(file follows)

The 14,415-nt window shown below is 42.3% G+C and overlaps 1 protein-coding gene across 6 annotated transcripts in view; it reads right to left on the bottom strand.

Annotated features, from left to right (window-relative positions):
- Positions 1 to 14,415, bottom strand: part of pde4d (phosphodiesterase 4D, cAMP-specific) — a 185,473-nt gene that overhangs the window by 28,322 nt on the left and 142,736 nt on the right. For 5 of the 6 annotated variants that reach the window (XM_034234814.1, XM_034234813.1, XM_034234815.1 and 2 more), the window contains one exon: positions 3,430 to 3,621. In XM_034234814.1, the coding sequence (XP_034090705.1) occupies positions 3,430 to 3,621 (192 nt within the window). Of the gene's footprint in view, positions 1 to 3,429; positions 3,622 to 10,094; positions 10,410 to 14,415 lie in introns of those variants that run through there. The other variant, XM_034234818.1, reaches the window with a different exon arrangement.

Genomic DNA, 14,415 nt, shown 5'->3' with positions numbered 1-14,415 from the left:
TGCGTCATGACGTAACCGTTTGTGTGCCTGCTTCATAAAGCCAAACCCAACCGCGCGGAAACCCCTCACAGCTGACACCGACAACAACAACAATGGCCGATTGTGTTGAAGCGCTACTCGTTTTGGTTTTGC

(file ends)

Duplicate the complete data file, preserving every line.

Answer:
The 14,415-nt window shown below is 42.3% G+C and overlaps 1 protein-coding gene across 6 annotated transcripts in view; it reads right to left on the bottom strand.

Annotated features, from left to right (window-relative positions):
- Positions 1 to 14,415, bottom strand: part of pde4d (phosphodiesterase 4D, cAMP-specific) — a 185,473-nt gene that overhangs the window by 28,322 nt on the left and 142,736 nt on the right. For 5 of the 6 annotated variants that reach the window (XM_034234814.1, XM_034234813.1, XM_034234815.1 and 2 more), the window contains one exon: positions 3,430 to 3,621. In XM_034234814.1, the coding sequence (XP_034090705.1) occupies positions 3,430 to 3,621 (192 nt within the window). Of the gene's footprint in view, positions 1 to 3,429; positions 3,622 to 10,094; positions 10,410 to 14,415 lie in introns of those variants that run through there. The other variant, XM_034234818.1, reaches the window with a different exon arrangement.

Genomic DNA, 14,415 nt, shown 5'->3' with positions numbered 1-14,415 from the left:
TGCGTCATGACGTAACCGTTTGTGTGCCTGCTTCATAAAGCCAAACCCAACCGCGCGGAAACCCCTCACAGCTGACACCGACAACAACAACAATGGCCGATTGTGTTGAAGCGCTACTCGTTTTGGTTTTGC